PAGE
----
The lack of clarity as to how the bail-in regime will function with NVCC creates uncertainty for potential investors in NVCC instruments because after their instruments are converted into common shares, their position may be significantly diluted further if the bail-in debt trigger is breached. In contrast with other capital innovations over the years, there is no "first mover advantage" for the issuer of NVCC instruments. In fact, it is widely expected that the first issuances of NVCC instruments will require a significantly higher dividend coupon or interest rate to compensate investors for the perceived additional risk over existing instruments.
Over time, it is expected that this risk premium will decrease as the market becomes more reassured that the possibility of the trigger event occurring is remote.
Therefore, no economic incentive exists for any institution to be the first to spend time and money developing and marketing this new form of capital. There was some hope in the industry that OSFI might be willing to revisit the contractual NVCC requirements given the refusal of other major jurisdictions most notably the United States to impose a contractual NVCC requirement and the linkage between NVCC and bail-in debt which is expected to be imposed in Canada and other jurisdictions on a statutory basis.
The industry continues to have serious concerns about the possibility of market manipulation and death spirals created through the terms and conditions of NVCC instruments. Ideally a single structure would be adopted by the industry, which would allow for better understanding and transparency with investors. In our view, it is unlikely that there will be any issuances of NVCC instruments until at least the fall of this year and possibly not until We also anticipate that, with the generous phase-out provisions for the existing non-conforming capital and the increased focus on common share equity, it will be a long time before the NVCC instruments will come close to matching the amount of non-common capital outstanding today.
Capital instruments issued after September 12, that do not meet one or more of the Basel III criteria for regulatory capital other than the NVCC requirement were excluded from regulatory capital effective January 1, Click here to download the PDF.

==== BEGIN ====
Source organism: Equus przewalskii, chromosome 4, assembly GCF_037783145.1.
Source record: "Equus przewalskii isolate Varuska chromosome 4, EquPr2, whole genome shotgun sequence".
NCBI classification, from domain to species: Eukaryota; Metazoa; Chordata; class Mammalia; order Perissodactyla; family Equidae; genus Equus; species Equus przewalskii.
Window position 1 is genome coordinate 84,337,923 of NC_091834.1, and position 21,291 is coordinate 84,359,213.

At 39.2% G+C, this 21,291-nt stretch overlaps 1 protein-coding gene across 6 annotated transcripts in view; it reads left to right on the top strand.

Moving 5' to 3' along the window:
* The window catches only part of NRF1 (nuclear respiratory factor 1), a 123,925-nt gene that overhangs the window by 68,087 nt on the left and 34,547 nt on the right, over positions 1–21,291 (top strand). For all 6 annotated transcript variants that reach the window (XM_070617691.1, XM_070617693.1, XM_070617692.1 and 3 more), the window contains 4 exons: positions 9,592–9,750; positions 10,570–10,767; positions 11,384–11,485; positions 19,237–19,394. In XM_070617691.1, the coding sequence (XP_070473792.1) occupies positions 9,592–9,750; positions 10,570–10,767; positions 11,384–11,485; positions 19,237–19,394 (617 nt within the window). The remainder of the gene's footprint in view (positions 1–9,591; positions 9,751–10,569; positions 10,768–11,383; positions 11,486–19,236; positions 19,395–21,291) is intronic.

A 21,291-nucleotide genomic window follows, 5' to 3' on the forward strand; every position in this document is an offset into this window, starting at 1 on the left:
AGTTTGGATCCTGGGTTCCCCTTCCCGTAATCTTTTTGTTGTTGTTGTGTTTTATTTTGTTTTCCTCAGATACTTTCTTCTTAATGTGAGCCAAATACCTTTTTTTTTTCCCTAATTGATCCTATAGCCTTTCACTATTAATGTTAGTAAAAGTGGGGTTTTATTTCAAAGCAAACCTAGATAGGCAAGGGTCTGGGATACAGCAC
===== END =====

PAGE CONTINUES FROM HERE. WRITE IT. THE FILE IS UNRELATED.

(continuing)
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To discuss these issues, please contact the author s. This publication is a general discussion of certain legal and related developments and should not be relied upon as legal advice. If you require legal advice, we would be pleased to discuss the issues in this publication with you, in the context of your particular circumstances.
Basel III | Insights | Torys LLP
For permission to republish this or any other publication, contact Janelle Weed. All rights reserved. Print Share Email. These rules could be tougher than those imposed in Europe and elsewhere in the world. In totality, the combined rules and the current economic reality are forcing banks to rethink their business models, which clients they serve, which services they provide and in which geographies they operate.
Banks will try to increase their prices and fees, change their business mix towards those areas needing less capital and generating higher returns, while focusing on customers who need less capital and give the bank more business. In many countries, companies with strong credit ratings will still enjoy liquidity in the bank markets and bond markets.
Others, such as some smaller-to-mid-sized companies may suffer. Banks in the US and Europe have already started to be more selective in their clients and the products and services they provide.
Further, the combination of the weak economy, increased regulatory charges and concerns over impending regulations has made a number of capital markets less efficient because of lower liquidity. In the US bond markets, for example, inventories of primary dealers have fallen 75 per cent from their peak. From a corporate perspective, it adds up to a reduced set of financial services that cost more. Although there are some factors, such as an increased investment in information technology, that can help lower costs, it is likely there will remain less flexibility in financial services.
Responses from banks will include investing in technology to provide more automation in order to drive down costs, while companies will look to emerging non-bank providers of financial services.
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